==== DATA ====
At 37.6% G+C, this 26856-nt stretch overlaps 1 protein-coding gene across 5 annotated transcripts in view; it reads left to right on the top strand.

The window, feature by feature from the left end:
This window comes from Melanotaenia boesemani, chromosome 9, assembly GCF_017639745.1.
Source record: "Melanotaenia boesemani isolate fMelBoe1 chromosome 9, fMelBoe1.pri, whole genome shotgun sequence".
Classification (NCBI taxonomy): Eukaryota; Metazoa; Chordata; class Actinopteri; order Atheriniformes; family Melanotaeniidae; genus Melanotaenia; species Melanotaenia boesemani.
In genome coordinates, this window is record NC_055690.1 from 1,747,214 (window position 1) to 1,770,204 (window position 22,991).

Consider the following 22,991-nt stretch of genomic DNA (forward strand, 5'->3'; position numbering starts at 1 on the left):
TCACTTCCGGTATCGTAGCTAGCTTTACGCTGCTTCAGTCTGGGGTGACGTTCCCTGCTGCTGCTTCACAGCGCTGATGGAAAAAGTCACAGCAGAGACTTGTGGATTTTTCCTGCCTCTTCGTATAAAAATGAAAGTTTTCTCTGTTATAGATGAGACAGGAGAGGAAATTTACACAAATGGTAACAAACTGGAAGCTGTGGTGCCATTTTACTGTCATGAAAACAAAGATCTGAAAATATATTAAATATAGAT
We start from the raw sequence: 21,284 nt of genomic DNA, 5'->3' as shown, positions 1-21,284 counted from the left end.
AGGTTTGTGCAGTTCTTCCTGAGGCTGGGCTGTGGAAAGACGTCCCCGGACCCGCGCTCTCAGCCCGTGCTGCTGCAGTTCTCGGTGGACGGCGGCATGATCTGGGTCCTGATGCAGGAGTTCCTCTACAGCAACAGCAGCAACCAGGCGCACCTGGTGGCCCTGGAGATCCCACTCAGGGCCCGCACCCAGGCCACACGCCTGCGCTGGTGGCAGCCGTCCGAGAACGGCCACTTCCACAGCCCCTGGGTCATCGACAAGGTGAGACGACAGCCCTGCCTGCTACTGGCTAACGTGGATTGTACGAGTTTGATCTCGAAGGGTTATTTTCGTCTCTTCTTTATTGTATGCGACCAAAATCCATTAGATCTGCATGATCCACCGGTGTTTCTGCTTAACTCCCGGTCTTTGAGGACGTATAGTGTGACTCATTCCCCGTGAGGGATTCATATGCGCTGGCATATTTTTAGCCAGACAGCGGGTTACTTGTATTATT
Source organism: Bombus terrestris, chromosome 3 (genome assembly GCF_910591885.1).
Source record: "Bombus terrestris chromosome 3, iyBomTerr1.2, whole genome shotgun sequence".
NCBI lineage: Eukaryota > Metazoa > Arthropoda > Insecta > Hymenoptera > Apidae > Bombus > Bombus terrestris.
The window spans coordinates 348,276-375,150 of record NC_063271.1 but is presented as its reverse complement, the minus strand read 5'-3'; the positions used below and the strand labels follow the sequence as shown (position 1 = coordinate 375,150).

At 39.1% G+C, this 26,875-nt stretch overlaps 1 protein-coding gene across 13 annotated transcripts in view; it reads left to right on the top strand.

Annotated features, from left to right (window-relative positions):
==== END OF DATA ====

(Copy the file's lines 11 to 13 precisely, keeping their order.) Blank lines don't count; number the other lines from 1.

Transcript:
Source organism: Bombus terrestris, chromosome 3 (genome assembly GCF_910591885.1).
Source record: "Bombus terrestris chromosome 3, iyBomTerr1.2, whole genome shotgun sequence".
NCBI lineage: Eukaryota > Metazoa > Arthropoda > Insecta > Hymenoptera > Apidae > Bombus > Bombus terrestris.